Too Many Meetings? Here’s How to Fix It.
My Outlook calendar buzzes. Another meeting request to jam into an already bloated schedule. Sigh.
Meeting overload is common in today’s work world, especially for those employed in the association space. After the arrival of the COVID-19 pandemic, I scrambled to replace larger in-person meetings with smaller, yet more frequent, virtual ones. Yet, I wasn’t prepared for the surge from colleagues who leaned into Microsoft Teams and Zoom to schedule everything from watercooler conversations to division strategy sessions.
The result? Meeting fatigue at an epic scale.
To be sure, meetings are essential for enabling collaboration, creativity, and innovation. They often foster relationships and ensure proper information exchange. They provide real benefits.
In a survey early this year by virtual work consultancy Vitira, six out of 10 respondents reported that the number of meetings they attend had increased significantly since the COVID-19 pandemic began. The workplace shifted overnight from in-office to work-at-home, landing for many of us two years later as a hybrid schedule.
Still, the task remains to balance our workload with a reasonable number of meaningful meetings. Below, I offer five suggestions for finding the root cause and tips to pull the weeds.
- Eliminate unnecessary meetings. Conduct a meeting audit. Make a list of all the meetings you lead or attend and eliminate those that are low value by asking yourself these questions:
- Would there be consequences if you stopped attending?
- How would meeting attendees evaluate its effectiveness?
- Do attendees prepare for meetings?
- Stop substituting a meeting for a connection. “Businesses should train managers and employees that meetings are not a substitute for informal office chats or a water cooler,” says Cynthia Watson, CEO of Vitira.
As associations consider a hybrid work schedule, they must introduce collaboration spaces where updates can occur 24-7, synchronously and asynchronously. Try a project management software like Trello to assign tasks, monitor timelines, send attachments and hold asynchronous conversations with teammates and volunteers.
At the American College of Surgeons, an intranet homepage greets employees when logging in for their workday. Reminders from HR, summer outing invitations, and links to resources and workspaces keep employees up-to-date without adding another meeting to their schedule.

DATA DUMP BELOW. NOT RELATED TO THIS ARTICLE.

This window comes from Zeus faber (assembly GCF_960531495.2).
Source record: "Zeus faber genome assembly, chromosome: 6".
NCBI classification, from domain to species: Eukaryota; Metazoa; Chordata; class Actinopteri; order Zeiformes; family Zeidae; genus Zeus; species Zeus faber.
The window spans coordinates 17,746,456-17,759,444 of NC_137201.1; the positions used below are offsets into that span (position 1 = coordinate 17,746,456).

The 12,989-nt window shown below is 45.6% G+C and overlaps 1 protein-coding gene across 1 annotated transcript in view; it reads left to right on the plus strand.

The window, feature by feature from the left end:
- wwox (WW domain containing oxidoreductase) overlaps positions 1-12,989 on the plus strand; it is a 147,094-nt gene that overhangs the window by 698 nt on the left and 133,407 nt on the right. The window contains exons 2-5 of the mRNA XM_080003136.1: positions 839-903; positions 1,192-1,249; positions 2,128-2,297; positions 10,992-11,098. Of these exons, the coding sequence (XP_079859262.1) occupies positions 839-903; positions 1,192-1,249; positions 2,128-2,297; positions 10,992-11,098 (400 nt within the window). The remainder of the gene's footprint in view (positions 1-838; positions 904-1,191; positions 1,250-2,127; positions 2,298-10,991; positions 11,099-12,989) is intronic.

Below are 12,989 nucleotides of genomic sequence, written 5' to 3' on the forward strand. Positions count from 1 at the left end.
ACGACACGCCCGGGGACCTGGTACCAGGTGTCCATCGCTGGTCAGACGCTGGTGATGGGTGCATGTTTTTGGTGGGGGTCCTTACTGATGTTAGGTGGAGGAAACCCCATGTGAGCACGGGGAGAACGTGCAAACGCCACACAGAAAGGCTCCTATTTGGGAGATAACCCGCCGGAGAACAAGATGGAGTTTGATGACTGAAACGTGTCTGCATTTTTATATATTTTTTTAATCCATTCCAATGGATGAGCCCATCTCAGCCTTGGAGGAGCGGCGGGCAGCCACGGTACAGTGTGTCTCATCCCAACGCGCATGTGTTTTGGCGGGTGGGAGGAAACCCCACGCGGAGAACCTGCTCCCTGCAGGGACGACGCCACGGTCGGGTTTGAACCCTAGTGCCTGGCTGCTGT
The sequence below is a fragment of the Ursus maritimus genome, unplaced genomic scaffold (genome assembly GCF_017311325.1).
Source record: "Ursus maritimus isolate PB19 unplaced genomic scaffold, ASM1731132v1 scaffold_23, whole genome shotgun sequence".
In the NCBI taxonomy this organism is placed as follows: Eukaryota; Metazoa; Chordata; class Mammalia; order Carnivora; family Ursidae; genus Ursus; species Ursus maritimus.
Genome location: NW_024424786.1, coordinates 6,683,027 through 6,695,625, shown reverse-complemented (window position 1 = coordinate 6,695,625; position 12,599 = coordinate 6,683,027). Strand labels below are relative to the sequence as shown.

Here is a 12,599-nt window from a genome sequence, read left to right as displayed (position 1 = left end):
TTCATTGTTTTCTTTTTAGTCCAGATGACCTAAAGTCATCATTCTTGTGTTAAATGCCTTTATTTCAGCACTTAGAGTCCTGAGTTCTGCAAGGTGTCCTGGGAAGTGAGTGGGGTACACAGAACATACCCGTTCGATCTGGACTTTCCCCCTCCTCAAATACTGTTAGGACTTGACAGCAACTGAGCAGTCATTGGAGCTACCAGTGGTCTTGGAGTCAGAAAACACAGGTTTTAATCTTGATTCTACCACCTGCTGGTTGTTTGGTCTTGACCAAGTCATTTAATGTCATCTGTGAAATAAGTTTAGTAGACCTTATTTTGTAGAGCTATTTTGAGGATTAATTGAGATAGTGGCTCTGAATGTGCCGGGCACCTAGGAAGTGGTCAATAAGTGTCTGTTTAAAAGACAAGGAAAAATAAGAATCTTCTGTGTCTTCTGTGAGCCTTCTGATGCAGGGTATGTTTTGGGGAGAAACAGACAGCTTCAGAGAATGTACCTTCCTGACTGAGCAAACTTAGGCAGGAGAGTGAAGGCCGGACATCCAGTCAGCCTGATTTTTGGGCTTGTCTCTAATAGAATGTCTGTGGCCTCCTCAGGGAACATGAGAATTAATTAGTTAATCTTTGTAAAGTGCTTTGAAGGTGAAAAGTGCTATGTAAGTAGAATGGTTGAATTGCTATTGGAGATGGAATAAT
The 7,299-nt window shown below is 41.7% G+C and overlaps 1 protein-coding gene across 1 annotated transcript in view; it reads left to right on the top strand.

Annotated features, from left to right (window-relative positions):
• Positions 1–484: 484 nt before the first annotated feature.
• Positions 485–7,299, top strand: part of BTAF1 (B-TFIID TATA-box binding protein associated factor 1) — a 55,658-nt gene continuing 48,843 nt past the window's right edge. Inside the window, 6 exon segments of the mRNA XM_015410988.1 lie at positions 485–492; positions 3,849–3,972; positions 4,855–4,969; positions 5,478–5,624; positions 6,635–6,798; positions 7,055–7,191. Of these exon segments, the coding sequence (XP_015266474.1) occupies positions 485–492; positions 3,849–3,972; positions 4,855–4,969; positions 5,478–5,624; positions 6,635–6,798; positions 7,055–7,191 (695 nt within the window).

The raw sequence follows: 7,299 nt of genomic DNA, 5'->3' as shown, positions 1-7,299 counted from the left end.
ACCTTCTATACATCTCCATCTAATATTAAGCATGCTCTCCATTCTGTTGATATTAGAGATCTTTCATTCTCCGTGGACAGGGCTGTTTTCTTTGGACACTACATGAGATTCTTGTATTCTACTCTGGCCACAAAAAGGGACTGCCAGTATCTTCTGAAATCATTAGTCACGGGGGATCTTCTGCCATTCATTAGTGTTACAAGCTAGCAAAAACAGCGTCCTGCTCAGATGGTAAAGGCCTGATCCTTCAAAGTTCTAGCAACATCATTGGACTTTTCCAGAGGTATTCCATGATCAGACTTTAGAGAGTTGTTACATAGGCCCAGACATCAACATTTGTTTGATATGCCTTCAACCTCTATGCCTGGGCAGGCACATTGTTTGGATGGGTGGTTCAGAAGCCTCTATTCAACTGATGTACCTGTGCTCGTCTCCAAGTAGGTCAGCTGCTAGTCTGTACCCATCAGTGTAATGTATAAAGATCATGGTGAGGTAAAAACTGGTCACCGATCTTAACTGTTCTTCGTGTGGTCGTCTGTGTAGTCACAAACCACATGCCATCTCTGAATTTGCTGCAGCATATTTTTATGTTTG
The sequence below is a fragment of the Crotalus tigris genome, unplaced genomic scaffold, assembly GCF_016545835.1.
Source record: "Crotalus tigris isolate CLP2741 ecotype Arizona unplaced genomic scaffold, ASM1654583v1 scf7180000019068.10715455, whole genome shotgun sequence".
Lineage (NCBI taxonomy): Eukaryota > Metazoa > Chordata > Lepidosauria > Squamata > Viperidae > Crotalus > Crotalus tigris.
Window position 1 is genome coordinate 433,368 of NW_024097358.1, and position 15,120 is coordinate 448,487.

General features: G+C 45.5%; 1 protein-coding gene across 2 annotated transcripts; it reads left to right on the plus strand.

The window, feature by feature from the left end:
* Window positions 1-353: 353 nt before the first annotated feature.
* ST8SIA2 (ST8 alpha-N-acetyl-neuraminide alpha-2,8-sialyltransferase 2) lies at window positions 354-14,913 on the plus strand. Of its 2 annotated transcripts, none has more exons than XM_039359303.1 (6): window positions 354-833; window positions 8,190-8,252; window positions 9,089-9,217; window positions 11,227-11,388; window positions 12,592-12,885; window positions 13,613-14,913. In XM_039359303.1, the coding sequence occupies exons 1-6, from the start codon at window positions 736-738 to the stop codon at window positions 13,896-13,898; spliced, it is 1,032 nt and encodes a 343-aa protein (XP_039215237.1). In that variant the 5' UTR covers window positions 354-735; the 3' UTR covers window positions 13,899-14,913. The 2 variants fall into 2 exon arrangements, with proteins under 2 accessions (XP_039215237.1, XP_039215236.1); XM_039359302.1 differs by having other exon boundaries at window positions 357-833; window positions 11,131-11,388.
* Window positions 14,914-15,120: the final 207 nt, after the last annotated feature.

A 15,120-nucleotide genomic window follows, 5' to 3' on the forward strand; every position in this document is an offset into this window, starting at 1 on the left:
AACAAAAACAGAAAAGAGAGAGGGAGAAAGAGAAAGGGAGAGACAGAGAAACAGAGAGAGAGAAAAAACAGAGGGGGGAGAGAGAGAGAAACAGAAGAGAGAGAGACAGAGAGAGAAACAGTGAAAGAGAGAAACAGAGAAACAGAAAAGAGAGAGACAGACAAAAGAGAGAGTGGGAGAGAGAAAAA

- Invite only those who are necessary. Don’t invite everyone to the meeting. While many of us strive for maximum inclusivity, this approach might be sabotaging meeting effectiveness. As meeting attendance increases, engagement gradually declines. Inviting those who are invested in the outcome of the meeting will guarantee that the discussion is informed and on target. And no one will be sitting through a meeting where their input is neither needed nor relevant – meaning, no one will come away feeling the meeting was a pointless exercise, taking away time from more pressing work.
Pro tip: If you work with contractors, limit the number of meetings with them. For updates and detailed explanations of project scope, a meeting is a great idea. But, you don’t need to invite contractors to all your internal meetings with other team members. Sometime, you can tell a contractor “we have a meeting about that later this week. I’ll circle back to you once we’ve made a decision.” This way, you limit the number of cooks in the kitchen, and you aren’t paying a contractor to sit through a meeting when they only needed a final report of the outcome.
- Have a clear meeting purpose. Is the meeting to generate new ideas, share information, or make decisions? Or a combination of the above? Try adding a purpose statement on the agenda, and be sure to share it with participants at least 24 hours before the meeting starts. Doing this can help participants prepare and ensure all participants approach the meeting with the same purpose.
- Find a suitable meeting space. To boost your team’s productivity, only organize real-time meetings when face-to-face is necessary. One example of this is conflict resolution. Otherwise, leverage collaboration software for goal progress updates, project reviews, or to pitch new ideas.
Microsoft Teams and Zoom are conferencing tools that let you share files, send direct messages, and start group video and audio calls. Both platforms support breakout rooms and sub-groups designed to facilitate brainstorming and learning.
The American College of Surgeons uses Microsoft Teams and Zoom to hold weekly check-ins with team members for project updates and are especially fond of the breakout rooms. During a monthly specialty forum, four surgeon specialists host a breakout room to share insights into their specialty as medical students browse between rooms.
Meetings still play a crucial role in most organizations. Managing meeting invitations and venues can boost your meeting productivity and, ultimately, your own!
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